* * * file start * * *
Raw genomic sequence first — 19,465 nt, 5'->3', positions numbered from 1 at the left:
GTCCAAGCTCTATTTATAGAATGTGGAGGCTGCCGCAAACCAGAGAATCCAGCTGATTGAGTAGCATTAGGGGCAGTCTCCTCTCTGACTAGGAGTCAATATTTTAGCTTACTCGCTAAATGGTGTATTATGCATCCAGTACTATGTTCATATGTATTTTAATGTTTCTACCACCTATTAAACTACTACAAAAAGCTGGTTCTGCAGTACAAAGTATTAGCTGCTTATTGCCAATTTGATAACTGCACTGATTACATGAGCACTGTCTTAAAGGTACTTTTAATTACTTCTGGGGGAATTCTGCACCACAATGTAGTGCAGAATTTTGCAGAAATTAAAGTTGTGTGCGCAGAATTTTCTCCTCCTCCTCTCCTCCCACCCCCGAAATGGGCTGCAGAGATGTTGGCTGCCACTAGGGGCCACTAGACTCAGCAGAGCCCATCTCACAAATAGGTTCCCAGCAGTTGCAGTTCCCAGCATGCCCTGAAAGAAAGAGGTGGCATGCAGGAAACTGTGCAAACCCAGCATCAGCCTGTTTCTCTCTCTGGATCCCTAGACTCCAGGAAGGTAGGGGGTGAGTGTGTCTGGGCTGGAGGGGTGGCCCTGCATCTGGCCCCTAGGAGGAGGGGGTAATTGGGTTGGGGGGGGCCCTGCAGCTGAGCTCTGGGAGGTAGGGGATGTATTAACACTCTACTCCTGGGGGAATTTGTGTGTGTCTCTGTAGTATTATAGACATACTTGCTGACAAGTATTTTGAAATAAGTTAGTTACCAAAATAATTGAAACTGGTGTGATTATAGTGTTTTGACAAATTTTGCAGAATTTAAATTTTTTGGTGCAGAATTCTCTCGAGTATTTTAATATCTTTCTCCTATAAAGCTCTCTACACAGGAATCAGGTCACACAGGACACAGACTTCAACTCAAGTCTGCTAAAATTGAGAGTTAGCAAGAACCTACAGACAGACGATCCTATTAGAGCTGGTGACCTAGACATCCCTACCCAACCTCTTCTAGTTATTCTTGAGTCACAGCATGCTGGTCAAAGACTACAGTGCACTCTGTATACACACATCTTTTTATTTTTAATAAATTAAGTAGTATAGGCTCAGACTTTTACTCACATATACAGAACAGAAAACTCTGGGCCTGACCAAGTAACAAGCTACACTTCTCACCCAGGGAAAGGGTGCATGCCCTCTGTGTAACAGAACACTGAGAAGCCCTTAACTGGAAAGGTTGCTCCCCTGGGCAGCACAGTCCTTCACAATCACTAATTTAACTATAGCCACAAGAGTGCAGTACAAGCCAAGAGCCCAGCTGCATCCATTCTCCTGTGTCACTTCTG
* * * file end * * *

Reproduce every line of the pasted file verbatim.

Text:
Raw genomic sequence first — 19,465 nt, 5'->3', positions numbered from 1 at the left:
GTCCAAGCTCTATTTATAGAATGTGGAGGCTGCCGCAAACCAGAGAATCCAGCTGATTGAGTAGCATTAGGGGCAGTCTCCTCTCTGACTAGGAGTCAATATTTTAGCTTACTCGCTAAATGGTGTATTATGCATCCAGTACTATGTTCATATGTATTTTAATGTTTCTACCACCTATTAAACTACTACAAAAAGCTGGTTCTGCAGTACAAAGTATTAGCTGCTTATTGCCAATTTGATAACTGCACTGATTACATGAGCACTGTCTTAAAGGTACTTTTAATTACTTCTGGGGGAATTCTGCACCACAATGTAGTGCAGAATTTTGCAGAAATTAAAGTTGTGTGCGCAGAATTTTCTCCTCCTCCTCTCCTCCCACCCCCGAAATGGGCTGCAGAGATGTTGGCTGCCACTAGGGGCCACTAGACTCAGCAGAGCCCATCTCACAAATAGGTTCCCAGCAGTTGCAGTTCCCAGCATGCCCTGAAAGAAAGAGGTGGCATGCAGGAAACTGTGCAAACCCAGCATCAGCCTGTTTCTCTCTCTGGATCCCTAGACTCCAGGAAGGTAGGGGGTGAGTGTGTCTGGGCTGGAGGGGTGGCCCTGCATCTGGCCCCTAGGAGGAGGGGGTAATTGGGTTGGGGGGGGCCCTGCAGCTGAGCTCTGGGAGGTAGGGGATGTATTAACACTCTACTCCTGGGGGAATTTGTGTGTGTCTCTGTAGTATTATAGACATACTTGCTGACAAGTATTTTGAAATAAGTTAGTTACCAAAATAATTGAAACTGGTGTGATTATAGTGTTTTGACAAATTTTGCAGAATTTAAATTTTTTGGTGCAGAATTCTCTCGAGTATTTTAATATCTTTCTCCTATAAAGCTCTCTACACAGGAATCAGGTCACACAGGACACAGACTTCAACTCAAGTCTGCTAAAATTGAGAGTTAGCAAGAACCTACAGACAGACGATCCTATTAGAGCTGGTGACCTAGACATCCCTACCCAACCTCTTCTAGTTATTCTTGAGTCACAGCATGCTGGTCAAAGACTACAGTGCACTCTGTATACACACATCTTTTTATTTTTAATAAATTAAGTAGTATAGGCTCAGACTTTTACTCACATATACAGAACAGAAAACTCTGGGCCTGACCAAGTAACAAGCTACACTTCTCACCCAGGGAAAGGGTGCATGCCCTCTGTGTAACAGAACACTGAGAAGCCCTTAACTGGAAAGGTTGCTCCCCTGGGCAGCACAGTCCTTCACAATCACTAATTTAACTATAGCCACAAGAGTGCAGTACAAGCCAAGAGCCCAGCTGCATCCATTCTCCTGTGTCACTTCTG